Cook County Commissioners Jerry Butler, D-3rd, and Earlean Collins, D-1st, both support the move by the Cook County Sheriff’s Department to police the town. “It is their responsibility to make sure all Cook County municipalities are safe and the people of Ford Heights pay taxes so they deserve our help,” said Collins. “As far as cost goes, $2.1 million is a small price to pay for what it would cost if the sheriff were not there.” Butler agreed.
“We should not be focusing on money when we have a town without local law enforcement officers,” he said. The sheriff’s police have a local, satellite office and report to a regional sheriff. And when the sheriff’s police arrest someone, they are driven to the Cook County courthouse in nearby Markham for processing and to be detained, said Mateck.
“This is the same procedure the Ford Heights police would normally follow,” she added. Previously, the sheriff’s police assumed full-time duties in Ford Heights from 1996- 2001 when several Ford Heights officers were fighting federal indictments on corruption charges, Mateck added. Since the deputies’ arrival, morale among residents has improved despite certain still visible crimes, said Pharis Bolden, 39. “There has been a lot of prostitution going on lately.
People from (neighboring) Chicago Heights have been coming here looking for sex,” Bolden said. “You can see them walking down Cottage Grove Avenue by the school looking for customers. It really makes Ford Heights look like a slum town to outsiders when you have crack heads walking around the place.” However, Cook County Sheriff Thomas Dart disputed claims that crime is dragging the city down. He pointed out that crime dropped 33 percent from 2005-2006, when sheriff’s police began working in Ford Heights.
Dart nor the Ford Heights Police Department had crime statistics available at press time. But according to the Web site citydata. com, an information and statistics site, the crime index for Ford Heights was 4,004.9 in 2006 compared to 6,563.3 in 2005. That breaks down to a total of 840 crimes reported in 2006 and 1,256 in 2005. “Crime usually starts small in a community and grows over time.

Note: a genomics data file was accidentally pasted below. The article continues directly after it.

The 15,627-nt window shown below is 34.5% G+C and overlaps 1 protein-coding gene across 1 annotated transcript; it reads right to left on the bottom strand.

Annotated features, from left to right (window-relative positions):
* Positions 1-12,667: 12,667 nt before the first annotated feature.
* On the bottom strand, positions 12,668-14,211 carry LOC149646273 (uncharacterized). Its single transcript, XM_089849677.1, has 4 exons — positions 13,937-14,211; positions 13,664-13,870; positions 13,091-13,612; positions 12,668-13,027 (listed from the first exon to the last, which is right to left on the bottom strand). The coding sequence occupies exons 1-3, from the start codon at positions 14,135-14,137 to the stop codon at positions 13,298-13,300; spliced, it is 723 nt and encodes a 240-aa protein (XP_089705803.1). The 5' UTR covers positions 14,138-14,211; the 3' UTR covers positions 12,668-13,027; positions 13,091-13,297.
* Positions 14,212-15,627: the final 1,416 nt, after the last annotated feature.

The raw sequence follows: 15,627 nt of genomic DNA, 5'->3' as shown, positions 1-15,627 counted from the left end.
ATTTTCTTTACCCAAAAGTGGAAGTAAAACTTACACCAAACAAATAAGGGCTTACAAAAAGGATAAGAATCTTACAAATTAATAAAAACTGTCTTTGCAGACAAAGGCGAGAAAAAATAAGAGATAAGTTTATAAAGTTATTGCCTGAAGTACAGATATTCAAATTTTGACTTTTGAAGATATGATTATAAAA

We are committed to providing the community of Ford Heights with police duties necessary to keep them safe and secure,” Dart said in a written statement. Some residents said burglaries, car thefts and robberies are crimes that need to be addressed immediately. “Ford Heights is an open space, so you can literally break-in someone’s house without being noticed by anyone,” said David Jackson, 51.
“Here in Ford Heights you don’t have to worry so much about your car being repossessed because chances are it will get stolen long before the repo man arrives.” Jackson had his 2001 Pontiac Grand Am stolen last May. It was never recovered. So he bought a 2004 Dodge Intrepid in December but one month later, someone broke in and stole the radio.
“You’d better have a garage living in Ford Heights because on the street your car is fair game,” he added. “If I had somewhere else to go I would move but the truth is I cannot afford to move because I am disabled.”